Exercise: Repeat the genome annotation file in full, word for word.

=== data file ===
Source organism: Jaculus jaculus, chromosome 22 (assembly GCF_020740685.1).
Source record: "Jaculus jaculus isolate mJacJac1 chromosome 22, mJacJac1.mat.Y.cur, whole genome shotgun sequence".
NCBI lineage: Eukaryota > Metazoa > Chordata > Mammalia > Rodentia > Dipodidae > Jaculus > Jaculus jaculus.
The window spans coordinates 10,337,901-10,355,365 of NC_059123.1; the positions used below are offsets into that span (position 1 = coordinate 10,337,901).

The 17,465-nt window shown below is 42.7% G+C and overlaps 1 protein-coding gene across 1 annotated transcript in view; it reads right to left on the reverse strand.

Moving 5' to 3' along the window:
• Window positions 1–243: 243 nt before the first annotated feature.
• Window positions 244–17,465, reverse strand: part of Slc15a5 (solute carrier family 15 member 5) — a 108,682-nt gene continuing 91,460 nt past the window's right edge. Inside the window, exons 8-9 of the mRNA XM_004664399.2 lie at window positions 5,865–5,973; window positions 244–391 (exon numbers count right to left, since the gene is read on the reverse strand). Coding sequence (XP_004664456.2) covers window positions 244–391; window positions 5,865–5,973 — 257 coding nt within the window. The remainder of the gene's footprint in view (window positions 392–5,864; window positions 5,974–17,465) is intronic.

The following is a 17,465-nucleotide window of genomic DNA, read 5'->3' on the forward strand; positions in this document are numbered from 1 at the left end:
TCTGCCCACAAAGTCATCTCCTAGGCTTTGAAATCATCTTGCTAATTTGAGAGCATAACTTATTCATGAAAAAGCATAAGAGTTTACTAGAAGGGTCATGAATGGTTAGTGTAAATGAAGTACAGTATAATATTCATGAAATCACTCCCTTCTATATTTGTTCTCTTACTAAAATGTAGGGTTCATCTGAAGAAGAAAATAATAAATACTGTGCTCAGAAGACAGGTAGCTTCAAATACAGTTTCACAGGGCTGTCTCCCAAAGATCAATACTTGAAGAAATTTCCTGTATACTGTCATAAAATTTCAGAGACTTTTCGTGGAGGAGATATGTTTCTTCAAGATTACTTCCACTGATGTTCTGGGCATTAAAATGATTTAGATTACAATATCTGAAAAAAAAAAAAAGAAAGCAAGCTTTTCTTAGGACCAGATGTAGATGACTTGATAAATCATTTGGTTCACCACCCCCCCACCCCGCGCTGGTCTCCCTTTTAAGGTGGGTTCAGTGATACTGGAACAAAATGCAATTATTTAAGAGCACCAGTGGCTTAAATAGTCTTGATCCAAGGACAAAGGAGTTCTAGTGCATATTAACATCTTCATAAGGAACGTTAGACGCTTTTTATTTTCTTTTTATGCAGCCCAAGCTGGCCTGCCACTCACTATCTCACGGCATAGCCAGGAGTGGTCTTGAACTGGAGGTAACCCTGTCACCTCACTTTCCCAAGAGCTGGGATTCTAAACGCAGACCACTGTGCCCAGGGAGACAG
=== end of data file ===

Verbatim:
Source organism: Jaculus jaculus, chromosome 22 (assembly GCF_020740685.1).
Source record: "Jaculus jaculus isolate mJacJac1 chromosome 22, mJacJac1.mat.Y.cur, whole genome shotgun sequence".
NCBI lineage: Eukaryota > Metazoa > Chordata > Mammalia > Rodentia > Dipodidae > Jaculus > Jaculus jaculus.
The window spans coordinates 10,337,901-10,355,365 of NC_059123.1; the positions used below are offsets into that span (position 1 = coordinate 10,337,901).

The 17,465-nt window shown below is 42.7% G+C and overlaps 1 protein-coding gene across 1 annotated transcript in view; it reads right to left on the reverse strand.

Moving 5' to 3' along the window:
• Window positions 1–243: 243 nt before the first annotated feature.
• Window positions 244–17,465, reverse strand: part of Slc15a5 (solute carrier family 15 member 5) — a 108,682-nt gene continuing 91,460 nt past the window's right edge. Inside the window, exons 8-9 of the mRNA XM_004664399.2 lie at window positions 5,865–5,973; window positions 244–391 (exon numbers count right to left, since the gene is read on the reverse strand). Coding sequence (XP_004664456.2) covers window positions 244–391; window positions 5,865–5,973 — 257 coding nt within the window. The remainder of the gene's footprint in view (window positions 392–5,864; window positions 5,974–17,465) is intronic.

The following is a 17,465-nucleotide window of genomic DNA, read 5'->3' on the forward strand; positions in this document are numbered from 1 at the left end:
TCTGCCCACAAAGTCATCTCCTAGGCTTTGAAATCATCTTGCTAATTTGAGAGCATAACTTATTCATGAAAAAGCATAAGAGTTTACTAGAAGGGTCATGAATGGTTAGTGTAAATGAAGTACAGTATAATATTCATGAAATCACTCCCTTCTATATTTGTTCTCTTACTAAAATGTAGGGTTCATCTGAAGAAGAAAATAATAAATACTGTGCTCAGAAGACAGGTAGCTTCAAATACAGTTTCACAGGGCTGTCTCCCAAAGATCAATACTTGAAGAAATTTCCTGTATACTGTCATAAAATTTCAGAGACTTTTCGTGGAGGAGATATGTTTCTTCAAGATTACTTCCACTGATGTTCTGGGCATTAAAATGATTTAGATTACAATATCTGAAAAAAAAAAAAAGAAAGCAAGCTTTTCTTAGGACCAGATGTAGATGACTTGATAAATCATTTGGTTCACCACCCCCCCACCCCGCGCTGGTCTCCCTTTTAAGGTGGGTTCAGTGATACTGGAACAAAATGCAATTATTTAAGAGCACCAGTGGCTTAAATAGTCTTGATCCAAGGACAAAGGAGTTCTAGTGCATATTAACATCTTCATAAGGAACGTTAGACGCTTTTTATTTTCTTTTTATGCAGCCCAAGCTGGCCTGCCACTCACTATCTCACGGCATAGCCAGGAGTGGTCTTGAACTGGAGGTAACCCTGTCACCTCACTTTCCCAAGAGCTGGGATTCTAAACGCAGACCACTGTGCCCAGGGAGACAG